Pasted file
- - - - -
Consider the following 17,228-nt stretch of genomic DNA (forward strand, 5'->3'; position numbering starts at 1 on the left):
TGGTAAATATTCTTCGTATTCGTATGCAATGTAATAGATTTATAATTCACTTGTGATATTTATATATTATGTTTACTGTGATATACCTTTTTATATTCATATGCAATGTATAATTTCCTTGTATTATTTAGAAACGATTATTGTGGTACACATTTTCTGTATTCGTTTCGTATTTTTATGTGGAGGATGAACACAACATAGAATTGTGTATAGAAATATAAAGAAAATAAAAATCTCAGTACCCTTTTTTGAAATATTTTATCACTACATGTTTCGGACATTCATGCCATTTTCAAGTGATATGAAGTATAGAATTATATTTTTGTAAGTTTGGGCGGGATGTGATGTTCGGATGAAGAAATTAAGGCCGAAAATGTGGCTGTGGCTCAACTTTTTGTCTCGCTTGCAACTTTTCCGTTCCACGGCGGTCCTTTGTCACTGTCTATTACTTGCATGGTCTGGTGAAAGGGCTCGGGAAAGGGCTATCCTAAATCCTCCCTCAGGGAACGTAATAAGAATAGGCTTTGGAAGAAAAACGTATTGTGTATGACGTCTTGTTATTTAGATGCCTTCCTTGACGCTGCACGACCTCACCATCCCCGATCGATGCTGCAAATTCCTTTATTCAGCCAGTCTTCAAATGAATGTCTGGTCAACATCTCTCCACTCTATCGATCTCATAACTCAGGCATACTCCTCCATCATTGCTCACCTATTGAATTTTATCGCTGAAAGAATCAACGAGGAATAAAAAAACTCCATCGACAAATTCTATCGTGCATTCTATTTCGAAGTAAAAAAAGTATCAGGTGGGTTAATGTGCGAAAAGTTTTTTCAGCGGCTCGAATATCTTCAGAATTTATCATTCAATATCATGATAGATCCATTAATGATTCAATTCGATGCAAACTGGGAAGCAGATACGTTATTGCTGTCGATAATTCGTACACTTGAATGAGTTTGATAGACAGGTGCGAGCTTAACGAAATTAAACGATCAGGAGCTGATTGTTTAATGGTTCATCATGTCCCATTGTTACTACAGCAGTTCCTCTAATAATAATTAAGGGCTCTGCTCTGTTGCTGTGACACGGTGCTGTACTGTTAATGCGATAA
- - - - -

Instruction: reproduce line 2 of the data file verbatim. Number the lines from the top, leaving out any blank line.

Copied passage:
TGGTAAATATTCTTCGTATTCGTATGCAATGTAATAGATTTATAATTCACTTGTGATATTTATATATTATGTTTACTGTGATATACCTTTTTATATTCATATGCAATGTATAATTTCCTTGTATTATTTAGAAACGATTATTGTGGTACACATTTTCTGTATTCGTTTCGTATTTTTATGTGGAGGATGAACACAACATAGAATTGTGTATAGAAATATAAAGAAAATAAAAATCTCAGTACCCTTTTTTGAAATATTTTATCACTACATGTTTCGGACATTCATGCCATTTTCAAGTGATATGAAGTATAGAATTATATTTTTGTAAGTTTGGGCGGGATGTGATGTTCGGATGAAGAAATTAAGGCCGAAAATGTGGCTGTGGCTCAACTTTTTGTCTCGCTTGCAACTTTTCCGTTCCACGGCGGTCCTTTGTCACTGTCTATTACTTGCATGGTCTGGTGAAAGGGCTCGGGAAAGGGCTATCCTAAATCCTCCCTCAGGGAACGTAATAAGAATAGGCTTTGGAAGAAAAACGTATTGTGTATGACGTCTTGTTATTTAGATGCCTTCCTTGACGCTGCACGACCTCACCATCCCCGATCGATGCTGCAAATTCCTTTATTCAGCCAGTCTTCAAATGAATGTCTGGTCAACATCTCTCCACTCTATCGATCTCATAACTCAGGCATACTCCTCCATCATTGCTCACCTATTGAATTTTATCGCTGAAAGAATCAACGAGGAATAAAAAAACTCCATCGACAAATTCTATCGTGCATTCTATTTCGAAGTAAAAAAAGTATCAGGTGGGTTAATGTGCGAAAAGTTTTTTCAGCGGCTCGAATATCTTCAGAATTTATCATTCAATATCATGATAGATCCATTAATGATTCAATTCGATGCAAACTGGGAAGCAGATACGTTATTGCTGTCGATAATTCGTACACTTGAATGAGTTTGATAGACAGGTGCGAGCTTAACGAAATTAAACGATCAGGAGCTGATTGTTTAATGGTTCATCATGTCCCATTGTTACTACAGCAGTTCCTCTAATAATAATTAAGGGCTCTGCTCTGTTGCTGTGACACGGTGCTGTACTGTTAATGCGATAA